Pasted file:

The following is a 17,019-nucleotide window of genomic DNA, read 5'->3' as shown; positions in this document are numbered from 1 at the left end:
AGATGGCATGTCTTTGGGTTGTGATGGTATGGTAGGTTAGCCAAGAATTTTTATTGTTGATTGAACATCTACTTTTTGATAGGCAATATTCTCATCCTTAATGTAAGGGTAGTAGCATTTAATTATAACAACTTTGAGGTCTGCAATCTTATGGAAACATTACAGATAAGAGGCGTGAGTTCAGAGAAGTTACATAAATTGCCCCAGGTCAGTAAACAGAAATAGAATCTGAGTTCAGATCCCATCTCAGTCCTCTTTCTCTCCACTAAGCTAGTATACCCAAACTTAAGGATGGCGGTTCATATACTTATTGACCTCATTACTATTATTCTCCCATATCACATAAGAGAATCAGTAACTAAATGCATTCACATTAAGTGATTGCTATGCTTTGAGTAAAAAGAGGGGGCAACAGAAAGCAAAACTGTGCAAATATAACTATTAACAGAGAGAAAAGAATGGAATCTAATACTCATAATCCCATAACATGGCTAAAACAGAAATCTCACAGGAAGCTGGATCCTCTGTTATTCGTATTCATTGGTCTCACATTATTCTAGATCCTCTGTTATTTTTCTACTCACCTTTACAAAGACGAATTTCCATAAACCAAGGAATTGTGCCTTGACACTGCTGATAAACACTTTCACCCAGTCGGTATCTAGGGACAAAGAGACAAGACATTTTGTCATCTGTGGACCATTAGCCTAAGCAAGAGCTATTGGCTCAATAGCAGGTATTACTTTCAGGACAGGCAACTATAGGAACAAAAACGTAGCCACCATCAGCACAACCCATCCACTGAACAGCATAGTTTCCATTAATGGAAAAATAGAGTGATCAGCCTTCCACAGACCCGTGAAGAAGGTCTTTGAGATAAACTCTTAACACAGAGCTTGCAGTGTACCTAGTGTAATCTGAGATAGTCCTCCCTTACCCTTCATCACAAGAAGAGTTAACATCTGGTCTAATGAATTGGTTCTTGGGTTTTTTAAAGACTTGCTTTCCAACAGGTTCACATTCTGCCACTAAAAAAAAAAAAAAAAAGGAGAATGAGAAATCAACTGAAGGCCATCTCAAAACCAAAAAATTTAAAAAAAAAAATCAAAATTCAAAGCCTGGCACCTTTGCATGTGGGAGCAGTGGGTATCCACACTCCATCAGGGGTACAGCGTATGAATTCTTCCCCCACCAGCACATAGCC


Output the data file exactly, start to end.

The following is a 17,019-nucleotide window of genomic DNA, read 5'->3' as shown; positions in this document are numbered from 1 at the left end:
AGATGGCATGTCTTTGGGTTGTGATGGTATGGTAGGTTAGCCAAGAATTTTTATTGTTGATTGAACATCTACTTTTTGATAGGCAATATTCTCATCCTTAATGTAAGGGTAGTAGCATTTAATTATAACAACTTTGAGGTCTGCAATCTTATGGAAACATTACAGATAAGAGGCGTGAGTTCAGAGAAGTTACATAAATTGCCCCAGGTCAGTAAACAGAAATAGAATCTGAGTTCAGATCCCATCTCAGTCCTCTTTCTCTCCACTAAGCTAGTATACCCAAACTTAAGGATGGCGGTTCATATACTTATTGACCTCATTACTATTATTCTCCCATATCACATAAGAGAATCAGTAACTAAATGCATTCACATTAAGTGATTGCTATGCTTTGAGTAAAAAGAGGGGGCAACAGAAAGCAAAACTGTGCAAATATAACTATTAACAGAGAGAAAAGAATGGAATCTAATACTCATAATCCCATAACATGGCTAAAACAGAAATCTCACAGGAAGCTGGATCCTCTGTTATTCGTATTCATTGGTCTCACATTATTCTAGATCCTCTGTTATTTTTCTACTCACCTTTACAAAGACGAATTTCCATAAACCAAGGAATTGTGCCTTGACACTGCTGATAAACACTTTCACCCAGTCGGTATCTAGGGACAAAGAGACAAGACATTTTGTCATCTGTGGACCATTAGCCTAAGCAAGAGCTATTGGCTCAATAGCAGGTATTACTTTCAGGACAGGCAACTATAGGAACAAAAACGTAGCCACCATCAGCACAACCCATCCACTGAACAGCATAGTTTCCATTAATGGAAAAATAGAGTGATCAGCCTTCCACAGACCCGTGAAGAAGGTCTTTGAGATAAACTCTTAACACAGAGCTTGCAGTGTACCTAGTGTAATCTGAGATAGTCCTCCCTTACCCTTCATCACAAGAAGAGTTAACATCTGGTCTAATGAATTGGTTCTTGGGTTTTTTAAAGACTTGCTTTCCAACAGGTTCACATTCTGCCACTAAAAAAAAAAAAAAAAAGGAGAATGAGAAATCAACTGAAGGCCATCTCAAAACCAAAAAATTTAAAAAAAAAAATCAAAATTCAAAGCCTGGCACCTTTGCATGTGGGAGCAGTGGGTATCCACACTCCATCAGGGGTACAGCGTATGAATTCTTCCCCCACCAGCACATAGCC